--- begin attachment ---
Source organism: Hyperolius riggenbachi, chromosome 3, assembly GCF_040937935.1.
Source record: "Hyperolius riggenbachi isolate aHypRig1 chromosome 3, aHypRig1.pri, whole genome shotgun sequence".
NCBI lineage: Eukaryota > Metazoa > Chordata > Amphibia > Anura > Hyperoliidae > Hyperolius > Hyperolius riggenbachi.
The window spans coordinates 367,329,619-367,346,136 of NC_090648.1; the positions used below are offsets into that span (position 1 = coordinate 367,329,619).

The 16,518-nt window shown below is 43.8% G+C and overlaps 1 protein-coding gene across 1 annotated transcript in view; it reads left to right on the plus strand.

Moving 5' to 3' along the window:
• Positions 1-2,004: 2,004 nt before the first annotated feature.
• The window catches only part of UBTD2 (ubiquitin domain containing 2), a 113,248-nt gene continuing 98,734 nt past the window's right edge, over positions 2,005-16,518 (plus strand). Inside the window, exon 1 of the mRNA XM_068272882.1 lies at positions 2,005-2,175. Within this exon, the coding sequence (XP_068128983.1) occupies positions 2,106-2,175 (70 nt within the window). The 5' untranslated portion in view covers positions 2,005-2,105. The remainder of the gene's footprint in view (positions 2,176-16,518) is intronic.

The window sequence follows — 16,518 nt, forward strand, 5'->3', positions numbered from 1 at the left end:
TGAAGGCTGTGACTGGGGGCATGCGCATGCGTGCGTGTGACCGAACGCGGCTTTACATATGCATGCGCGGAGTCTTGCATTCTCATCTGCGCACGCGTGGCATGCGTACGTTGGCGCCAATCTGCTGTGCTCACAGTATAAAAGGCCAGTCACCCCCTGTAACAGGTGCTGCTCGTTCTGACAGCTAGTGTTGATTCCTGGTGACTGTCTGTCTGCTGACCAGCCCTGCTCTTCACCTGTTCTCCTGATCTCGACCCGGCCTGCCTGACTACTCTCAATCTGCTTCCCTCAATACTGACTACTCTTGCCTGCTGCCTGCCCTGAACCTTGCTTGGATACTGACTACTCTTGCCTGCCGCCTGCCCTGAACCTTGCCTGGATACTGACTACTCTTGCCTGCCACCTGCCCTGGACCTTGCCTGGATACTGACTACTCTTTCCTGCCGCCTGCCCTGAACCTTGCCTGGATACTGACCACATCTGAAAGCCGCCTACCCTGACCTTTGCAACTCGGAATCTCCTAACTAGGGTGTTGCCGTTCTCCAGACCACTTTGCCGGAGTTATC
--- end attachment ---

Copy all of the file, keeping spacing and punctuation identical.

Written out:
Source organism: Hyperolius riggenbachi, chromosome 3, assembly GCF_040937935.1.
Source record: "Hyperolius riggenbachi isolate aHypRig1 chromosome 3, aHypRig1.pri, whole genome shotgun sequence".
NCBI lineage: Eukaryota > Metazoa > Chordata > Amphibia > Anura > Hyperoliidae > Hyperolius > Hyperolius riggenbachi.
The window spans coordinates 367,329,619-367,346,136 of NC_090648.1; the positions used below are offsets into that span (position 1 = coordinate 367,329,619).

The 16,518-nt window shown below is 43.8% G+C and overlaps 1 protein-coding gene across 1 annotated transcript in view; it reads left to right on the plus strand.

Moving 5' to 3' along the window:
• Positions 1-2,004: 2,004 nt before the first annotated feature.
• The window catches only part of UBTD2 (ubiquitin domain containing 2), a 113,248-nt gene continuing 98,734 nt past the window's right edge, over positions 2,005-16,518 (plus strand). Inside the window, exon 1 of the mRNA XM_068272882.1 lies at positions 2,005-2,175. Within this exon, the coding sequence (XP_068128983.1) occupies positions 2,106-2,175 (70 nt within the window). The 5' untranslated portion in view covers positions 2,005-2,105. The remainder of the gene's footprint in view (positions 2,176-16,518) is intronic.

The window sequence follows — 16,518 nt, forward strand, 5'->3', positions numbered from 1 at the left end:
TGAAGGCTGTGACTGGGGGCATGCGCATGCGTGCGTGTGACCGAACGCGGCTTTACATATGCATGCGCGGAGTCTTGCATTCTCATCTGCGCACGCGTGGCATGCGTACGTTGGCGCCAATCTGCTGTGCTCACAGTATAAAAGGCCAGTCACCCCCTGTAACAGGTGCTGCTCGTTCTGACAGCTAGTGTTGATTCCTGGTGACTGTCTGTCTGCTGACCAGCCCTGCTCTTCACCTGTTCTCCTGATCTCGACCCGGCCTGCCTGACTACTCTCAATCTGCTTCCCTCAATACTGACTACTCTTGCCTGCTGCCTGCCCTGAACCTTGCTTGGATACTGACTACTCTTGCCTGCCGCCTGCCCTGAACCTTGCCTGGATACTGACTACTCTTGCCTGCCACCTGCCCTGGACCTTGCCTGGATACTGACTACTCTTTCCTGCCGCCTGCCCTGAACCTTGCCTGGATACTGACCACATCTGAAAGCCGCCTACCCTGACCTTTGCAACTCGGAATCTCCTAACTAGGGTGTTGCCGTTCTCCAGACCACTTTGCCGGAGTTATC